India has an estimated 900-1000 domestic medical device manufacturers and only 15 companies have a turnover of more than INR 200 crore. In 2019, India imported equipment worth INR 38,837, nearly 66% (INR 25,624) worth of medical devices was in categories of electronics and appliances from multinational companies such as Philips, GE and Siemens, among others.

The Medical Devices Association also said that about 90% (INR 16,000) worth of medical devices are imported every year. And 40% of medical devices imported into India are either proprietary or obsolete.

How Startups Are Tapping The Opportunity?

It’s a completely different ball game for startups, Pritish Gupta, COO at Dozee.io said that unlike software companies, medical devices take longer to test and work with hospitals and healthcare facilities. “Since our product uses an AI-based application, accuracy increases with time and data collection,” he added.

Bengaluru-based Dozee.io claims to have developed India’s first contactless health device for stress management, better sleep, heart and respiratory health monitoring. Currently, the company is tied up with more than ten hospitals and healthcare institutes including NIMHANS, Jayadeva Hospital and Ministry of Ayush where more than 2500 devices have been deployed so far.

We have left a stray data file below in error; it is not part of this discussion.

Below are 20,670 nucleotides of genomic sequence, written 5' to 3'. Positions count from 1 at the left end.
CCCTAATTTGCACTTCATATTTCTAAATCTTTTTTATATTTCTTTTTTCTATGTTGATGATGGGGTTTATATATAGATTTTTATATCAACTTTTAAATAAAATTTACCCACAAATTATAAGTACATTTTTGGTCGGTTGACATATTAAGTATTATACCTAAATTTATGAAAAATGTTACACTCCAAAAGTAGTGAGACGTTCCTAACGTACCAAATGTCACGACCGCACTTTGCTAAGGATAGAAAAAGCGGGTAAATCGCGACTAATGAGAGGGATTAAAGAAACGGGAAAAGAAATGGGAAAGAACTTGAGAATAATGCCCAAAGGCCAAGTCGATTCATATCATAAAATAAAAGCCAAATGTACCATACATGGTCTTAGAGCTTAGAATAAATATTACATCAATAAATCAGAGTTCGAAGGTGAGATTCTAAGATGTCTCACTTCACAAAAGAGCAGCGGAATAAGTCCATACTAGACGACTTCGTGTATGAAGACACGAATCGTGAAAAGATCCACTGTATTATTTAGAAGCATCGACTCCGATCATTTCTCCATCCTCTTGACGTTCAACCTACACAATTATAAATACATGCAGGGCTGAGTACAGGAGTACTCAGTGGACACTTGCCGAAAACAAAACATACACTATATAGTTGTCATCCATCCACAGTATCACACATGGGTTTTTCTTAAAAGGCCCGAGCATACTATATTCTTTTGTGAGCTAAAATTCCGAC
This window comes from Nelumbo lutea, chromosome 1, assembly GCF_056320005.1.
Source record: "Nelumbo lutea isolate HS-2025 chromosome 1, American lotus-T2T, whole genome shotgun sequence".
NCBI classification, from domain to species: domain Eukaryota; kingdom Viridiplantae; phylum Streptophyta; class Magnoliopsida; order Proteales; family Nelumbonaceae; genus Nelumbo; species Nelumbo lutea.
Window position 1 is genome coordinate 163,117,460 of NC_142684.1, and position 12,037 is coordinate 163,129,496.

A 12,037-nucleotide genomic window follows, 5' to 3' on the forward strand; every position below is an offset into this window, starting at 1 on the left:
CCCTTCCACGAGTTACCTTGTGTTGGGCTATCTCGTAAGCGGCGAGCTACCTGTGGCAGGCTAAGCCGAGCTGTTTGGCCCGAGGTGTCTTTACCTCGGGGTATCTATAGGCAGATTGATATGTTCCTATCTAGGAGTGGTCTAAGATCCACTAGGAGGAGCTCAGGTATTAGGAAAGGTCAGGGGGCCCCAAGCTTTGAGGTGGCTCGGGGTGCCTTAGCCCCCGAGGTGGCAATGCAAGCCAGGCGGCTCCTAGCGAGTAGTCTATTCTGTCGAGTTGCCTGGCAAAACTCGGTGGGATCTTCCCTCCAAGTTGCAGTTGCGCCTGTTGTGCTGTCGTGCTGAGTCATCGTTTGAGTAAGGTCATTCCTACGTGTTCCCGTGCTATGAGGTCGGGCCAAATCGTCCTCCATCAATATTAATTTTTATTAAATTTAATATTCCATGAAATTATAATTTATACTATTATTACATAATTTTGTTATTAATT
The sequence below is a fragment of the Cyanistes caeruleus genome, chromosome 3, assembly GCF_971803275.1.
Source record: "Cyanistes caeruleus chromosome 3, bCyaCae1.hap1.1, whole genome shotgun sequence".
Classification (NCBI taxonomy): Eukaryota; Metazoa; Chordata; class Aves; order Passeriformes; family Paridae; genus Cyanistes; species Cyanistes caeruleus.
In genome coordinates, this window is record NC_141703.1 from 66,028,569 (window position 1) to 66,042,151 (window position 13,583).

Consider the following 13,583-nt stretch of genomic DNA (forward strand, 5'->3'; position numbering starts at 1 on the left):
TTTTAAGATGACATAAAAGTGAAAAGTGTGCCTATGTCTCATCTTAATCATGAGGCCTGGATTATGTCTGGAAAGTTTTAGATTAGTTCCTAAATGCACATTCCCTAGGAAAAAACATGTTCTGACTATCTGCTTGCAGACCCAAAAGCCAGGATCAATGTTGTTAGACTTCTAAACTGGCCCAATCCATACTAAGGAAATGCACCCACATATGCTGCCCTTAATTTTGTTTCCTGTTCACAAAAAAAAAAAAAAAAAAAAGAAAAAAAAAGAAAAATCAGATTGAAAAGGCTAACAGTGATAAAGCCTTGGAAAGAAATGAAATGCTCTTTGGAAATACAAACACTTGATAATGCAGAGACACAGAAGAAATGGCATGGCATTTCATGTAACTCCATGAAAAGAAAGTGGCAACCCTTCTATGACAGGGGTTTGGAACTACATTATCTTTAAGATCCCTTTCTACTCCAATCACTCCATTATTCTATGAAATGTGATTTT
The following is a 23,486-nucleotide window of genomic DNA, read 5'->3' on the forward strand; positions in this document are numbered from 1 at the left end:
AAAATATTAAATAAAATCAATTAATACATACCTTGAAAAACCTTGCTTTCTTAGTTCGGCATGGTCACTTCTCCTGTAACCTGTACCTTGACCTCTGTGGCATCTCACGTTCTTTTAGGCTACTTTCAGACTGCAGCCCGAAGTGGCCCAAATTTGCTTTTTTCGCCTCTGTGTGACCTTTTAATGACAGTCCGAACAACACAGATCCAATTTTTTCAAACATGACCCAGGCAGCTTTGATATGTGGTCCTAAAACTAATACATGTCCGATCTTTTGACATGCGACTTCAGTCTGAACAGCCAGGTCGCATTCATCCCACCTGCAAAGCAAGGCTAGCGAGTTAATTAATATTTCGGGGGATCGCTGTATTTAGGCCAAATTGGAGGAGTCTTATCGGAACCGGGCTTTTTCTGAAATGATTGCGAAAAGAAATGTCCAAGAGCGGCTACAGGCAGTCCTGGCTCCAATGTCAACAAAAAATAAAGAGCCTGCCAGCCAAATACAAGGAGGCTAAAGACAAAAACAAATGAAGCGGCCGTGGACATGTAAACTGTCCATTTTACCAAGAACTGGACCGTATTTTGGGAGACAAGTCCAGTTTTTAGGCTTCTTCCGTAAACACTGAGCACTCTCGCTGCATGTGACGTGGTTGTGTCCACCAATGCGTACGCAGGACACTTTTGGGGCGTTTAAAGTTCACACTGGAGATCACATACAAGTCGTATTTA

The company claims its medical device has 98.4% accuracy compared to existing devices used in hospitals.

Dozee is also supported by private and public entities such as the Bill & Melinda Gates Foundation, Qualcomm, BIRAC and the Department of Biotechnology, among others. She applied for three patents for her medical device.

Is The Future Of Medical Devices In India Bright?

JANITRI’s Agarwal said that getting the right expertise during the development phase is very important for startups, especially those who have made medical devices in the past, and this actually helps entrepreneurs to a great extent. “Otherwise, as a fresher or a young entrepreneur, you could develop a prototype,” he added.

He further said that India has never developed a medical device because we have been importing it from outside and therefore it is very difficult to find the right type of people in the industry to support startups.